A Twisted Fate by Deen Ameen [Fiction]–Part 1

By Deen Ameen

IT WAS  late June, 2012. It was a Saturday in early rainy
season. The sky was decorated with dark clouds, wandering, reaching
for each other; the sun was lukewarm; the wind was dusty
smelling of rain; the tall ‘dogon yaro’ trees were reluctant dancers
and singers of a ‘shoo- shoo’ song. I had just turned 17, had just
graduated from secondary school, waiting for admission into Unimaid.
It was the day my fate twisted, took a different shape; the day
everything began to fall apart in my life; the day my parent and my
only brother died in a Boko Haram attack at a mosque that shared wall
with our bungalow on Balewa Avenue. I  would have died with them but I
had gone  earlier that day to visit a friend of mine. It was on my
way back back through the silent Sardauna street that I heard the deafening
boom of bombs, shattering the peace of Maiduguri, shattering my
life. A surge ran down my spine, warming my blood , and my heart began
to pound as though there were yams inside. I knew at it was Boko
Haram. The sound seemed to be coming from Balewa avenue. I quickened my
steps.  I  ignored the fleeing restless people that kept reminding of
the danger of where I was heading towards.
Our street was swallowed in an ominous silent when I arrived; the
attack had stopped, replaced by an emptiness.The sky was a blank sheet enveloped
with smoke. Strong smell of burning flesh contaminated the air, most of the
houses were burnt ; some  still burning . There were body parts
scattered everywhere around the mosque where just hours before was full
of worshipers listening to a lecturer from a respected Sheikh. Here a burnt head.
There a burning hand. Here scattered brains.
For the rest of my life, the images of that scene would never stop
flashing in my mind.
Our house was still burning.My father’s car had exploded and dotted the
compound with its parts. Though breathing was hard , and my feet were
burning underneath I stood in the compound from where I could see the
burnt corpses of my family. I would never sleep and wake in this house
to my fathers qur’anic recitation , to the birds singing on the mango
trees in the backyard. I would never sit in the living listening to my
father grumbling about his unpaid pension. I remember how that day we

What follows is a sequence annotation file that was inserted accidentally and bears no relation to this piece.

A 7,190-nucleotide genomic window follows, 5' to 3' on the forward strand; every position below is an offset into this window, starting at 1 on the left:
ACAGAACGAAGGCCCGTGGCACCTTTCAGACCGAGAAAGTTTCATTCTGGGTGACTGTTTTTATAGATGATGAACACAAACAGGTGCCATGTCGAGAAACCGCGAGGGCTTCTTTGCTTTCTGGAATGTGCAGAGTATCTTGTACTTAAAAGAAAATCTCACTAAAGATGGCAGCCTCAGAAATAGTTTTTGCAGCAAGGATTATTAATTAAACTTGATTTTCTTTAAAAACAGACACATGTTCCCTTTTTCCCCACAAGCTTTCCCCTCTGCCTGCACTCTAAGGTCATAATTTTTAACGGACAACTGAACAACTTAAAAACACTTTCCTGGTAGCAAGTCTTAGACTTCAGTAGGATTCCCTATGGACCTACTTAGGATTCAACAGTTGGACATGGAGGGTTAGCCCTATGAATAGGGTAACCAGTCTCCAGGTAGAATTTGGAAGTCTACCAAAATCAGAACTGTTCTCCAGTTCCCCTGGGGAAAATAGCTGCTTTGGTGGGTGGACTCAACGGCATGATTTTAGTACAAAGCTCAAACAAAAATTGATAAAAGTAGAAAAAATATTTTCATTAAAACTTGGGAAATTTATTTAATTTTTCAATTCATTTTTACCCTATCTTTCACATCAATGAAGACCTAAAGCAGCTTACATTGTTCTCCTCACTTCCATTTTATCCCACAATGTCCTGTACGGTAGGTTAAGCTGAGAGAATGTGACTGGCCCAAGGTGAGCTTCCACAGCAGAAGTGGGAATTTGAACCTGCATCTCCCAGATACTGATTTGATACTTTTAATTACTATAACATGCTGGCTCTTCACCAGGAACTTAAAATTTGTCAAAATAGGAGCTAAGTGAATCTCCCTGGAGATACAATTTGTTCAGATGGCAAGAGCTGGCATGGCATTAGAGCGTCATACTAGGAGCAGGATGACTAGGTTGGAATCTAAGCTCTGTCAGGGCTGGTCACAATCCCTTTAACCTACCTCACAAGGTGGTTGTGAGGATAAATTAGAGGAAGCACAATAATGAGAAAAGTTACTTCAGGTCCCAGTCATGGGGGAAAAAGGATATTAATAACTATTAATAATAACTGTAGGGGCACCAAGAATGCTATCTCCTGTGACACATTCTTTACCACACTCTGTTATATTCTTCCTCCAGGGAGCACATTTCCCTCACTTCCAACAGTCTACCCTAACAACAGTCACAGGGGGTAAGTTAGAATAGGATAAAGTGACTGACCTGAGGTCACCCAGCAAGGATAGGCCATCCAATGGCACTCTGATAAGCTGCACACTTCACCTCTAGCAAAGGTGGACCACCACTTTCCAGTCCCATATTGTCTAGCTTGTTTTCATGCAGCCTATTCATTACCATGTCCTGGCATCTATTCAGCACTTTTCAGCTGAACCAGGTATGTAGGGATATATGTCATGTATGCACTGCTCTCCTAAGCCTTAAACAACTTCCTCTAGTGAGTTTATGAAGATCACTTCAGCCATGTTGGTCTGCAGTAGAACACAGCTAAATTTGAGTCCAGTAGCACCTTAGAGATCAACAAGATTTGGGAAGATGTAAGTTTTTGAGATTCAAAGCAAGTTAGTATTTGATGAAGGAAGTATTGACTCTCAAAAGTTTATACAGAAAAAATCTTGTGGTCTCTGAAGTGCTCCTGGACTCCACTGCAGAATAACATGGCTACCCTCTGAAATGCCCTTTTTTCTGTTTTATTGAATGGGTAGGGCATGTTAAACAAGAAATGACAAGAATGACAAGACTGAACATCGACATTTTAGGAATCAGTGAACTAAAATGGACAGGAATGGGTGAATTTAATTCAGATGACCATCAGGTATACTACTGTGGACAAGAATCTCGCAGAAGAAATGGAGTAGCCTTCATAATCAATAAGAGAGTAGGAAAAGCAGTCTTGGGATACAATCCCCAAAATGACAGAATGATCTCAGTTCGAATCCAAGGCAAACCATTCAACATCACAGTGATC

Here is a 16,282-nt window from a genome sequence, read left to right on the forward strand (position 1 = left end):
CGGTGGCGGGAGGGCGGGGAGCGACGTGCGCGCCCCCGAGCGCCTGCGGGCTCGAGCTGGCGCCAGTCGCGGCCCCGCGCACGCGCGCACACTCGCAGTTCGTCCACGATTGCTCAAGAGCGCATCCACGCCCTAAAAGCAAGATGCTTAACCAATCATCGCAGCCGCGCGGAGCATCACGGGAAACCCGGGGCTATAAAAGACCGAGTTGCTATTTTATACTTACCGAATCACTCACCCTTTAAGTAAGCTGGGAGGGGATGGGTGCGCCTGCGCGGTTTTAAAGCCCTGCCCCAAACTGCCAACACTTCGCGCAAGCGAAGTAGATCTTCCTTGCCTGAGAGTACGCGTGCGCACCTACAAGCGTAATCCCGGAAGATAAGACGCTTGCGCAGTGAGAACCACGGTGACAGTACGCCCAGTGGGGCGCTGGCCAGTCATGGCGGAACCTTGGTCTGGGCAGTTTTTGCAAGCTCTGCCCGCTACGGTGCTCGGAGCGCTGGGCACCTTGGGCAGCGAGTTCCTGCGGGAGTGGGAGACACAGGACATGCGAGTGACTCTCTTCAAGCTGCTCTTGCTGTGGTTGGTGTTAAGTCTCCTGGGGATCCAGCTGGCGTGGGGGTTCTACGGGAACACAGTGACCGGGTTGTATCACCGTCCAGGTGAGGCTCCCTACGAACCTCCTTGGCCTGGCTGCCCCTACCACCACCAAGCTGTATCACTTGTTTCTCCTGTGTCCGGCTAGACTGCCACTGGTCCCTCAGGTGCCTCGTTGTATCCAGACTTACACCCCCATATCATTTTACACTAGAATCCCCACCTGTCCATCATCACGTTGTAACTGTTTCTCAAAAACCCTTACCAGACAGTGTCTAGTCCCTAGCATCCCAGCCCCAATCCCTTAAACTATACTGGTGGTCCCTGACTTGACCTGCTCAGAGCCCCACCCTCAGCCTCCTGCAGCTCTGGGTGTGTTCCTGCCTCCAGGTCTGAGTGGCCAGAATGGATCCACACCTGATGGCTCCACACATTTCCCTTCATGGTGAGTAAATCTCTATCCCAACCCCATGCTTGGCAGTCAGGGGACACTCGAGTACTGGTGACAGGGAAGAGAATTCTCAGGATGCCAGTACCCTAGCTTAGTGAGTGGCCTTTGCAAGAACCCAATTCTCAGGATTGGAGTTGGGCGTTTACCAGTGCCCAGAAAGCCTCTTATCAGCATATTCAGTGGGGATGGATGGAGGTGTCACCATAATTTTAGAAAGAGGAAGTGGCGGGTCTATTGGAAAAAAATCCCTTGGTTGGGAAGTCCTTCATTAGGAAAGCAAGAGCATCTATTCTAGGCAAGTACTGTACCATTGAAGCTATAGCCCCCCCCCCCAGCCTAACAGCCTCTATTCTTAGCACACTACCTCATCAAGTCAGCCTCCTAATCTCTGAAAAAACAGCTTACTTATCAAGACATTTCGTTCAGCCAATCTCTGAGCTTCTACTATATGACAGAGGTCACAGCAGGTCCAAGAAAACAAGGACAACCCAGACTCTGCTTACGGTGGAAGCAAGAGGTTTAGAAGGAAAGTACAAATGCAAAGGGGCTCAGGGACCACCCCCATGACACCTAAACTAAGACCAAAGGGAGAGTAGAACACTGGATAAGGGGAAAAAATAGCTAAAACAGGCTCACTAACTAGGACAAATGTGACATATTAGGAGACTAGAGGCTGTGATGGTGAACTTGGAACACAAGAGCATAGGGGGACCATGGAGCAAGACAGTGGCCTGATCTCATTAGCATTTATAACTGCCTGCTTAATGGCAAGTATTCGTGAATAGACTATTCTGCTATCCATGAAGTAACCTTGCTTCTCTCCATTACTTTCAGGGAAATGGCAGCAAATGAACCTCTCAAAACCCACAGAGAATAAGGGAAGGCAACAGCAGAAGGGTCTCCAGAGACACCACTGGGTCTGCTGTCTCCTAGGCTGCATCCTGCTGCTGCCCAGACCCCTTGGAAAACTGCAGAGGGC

were all sitting in the living watching France 24 including my
brother who had visited from the hostel. I remembered I had to collect
a book from my friend. I asked my brother to come with me but he
refused and took a Sidney Sheldon novel on the coach. Now they are
dead. I wished I had remained with them and died. I  would have been
in heaven listening to the sweet song of heavenly birds.
I broke into uncontrollable tears , sprawling down my cheeks. I almost hit my head against the walls in indescribable anguish.
But I wailed instead.My wailing echoed in the silence, in the eerie
stillness.
I didn’t know the amount time I spent there waiting. Waiting for the
nightmare to end, for my mother to come and say its okay, patting my
back. The police and ambulance sirens seemed to tell me that moment would never
come, that it was reality. I stood up and left the house for I
couldn’t stay in the house that had my family melting in it.

A mourning air hung in the refugee camp that supported rickety
tarpaulin tent that I  feared a gust of wind would take off.There were
skinny, hungry , rusty haired wandering about in the camp. I sat
outside a tent , wishing there were anywhere I could go but my
grandparents had died during the Baga Massacre.
A Kanuri woman, fair in complexion with dark lips like my mothers,
wearing a lapaya Indian sari-like invited me into her tent which
contained a sack sprayed as mat, some pile of clothes, some kitchen
utensils. The woman’s two children sat at the far end of the tent
pressing themselves together that I believed a mere movement might
scare them enough to make them slip into each other and become one.
“They have not eaten for two days” the woman explained. Perhaps
because I had been staring at them. “The government used to help but no more,” she said, bitterly.
I sat down, wanting the woman to keep quiet and leave me with my own
worries. Indeed I felt like I was alone in this world. I was feeling dizzy and I
could feel a bitter taste of fever on my tongue.
Later that night, as we squeezed ourselves on the sack, the
woman told me her story. Her husband whom she eloped with had died in a
Boko Haram attack. Now with two children she was helpless as she was
sure her family wouldn’t accept her for eloping. I sobbed with her as I
told her my own story.
The voracious mosquitoes were vicious, the heat unbearable. I couldn’t
sleep and all I wanted at that time was to strangle myself.
Early the next day, there was a suicide bombing in the camp. The
swiftness of event made it hard for me to recount . I remembered running
for several kilometers and wailing and being in a hot bus.

Then I was in Kano.


About Author:

Mujahyd Ameen Lilo,also writing by the pen name Deen Ameen was born in 2003. He’s currently an SS2 student of Sunshine International College, Kano. He was once a Poet of the Week of Daily Trust. He had presented many of his poems in ANA Creative Writer’s Forum. He hopes to publish his book next year.

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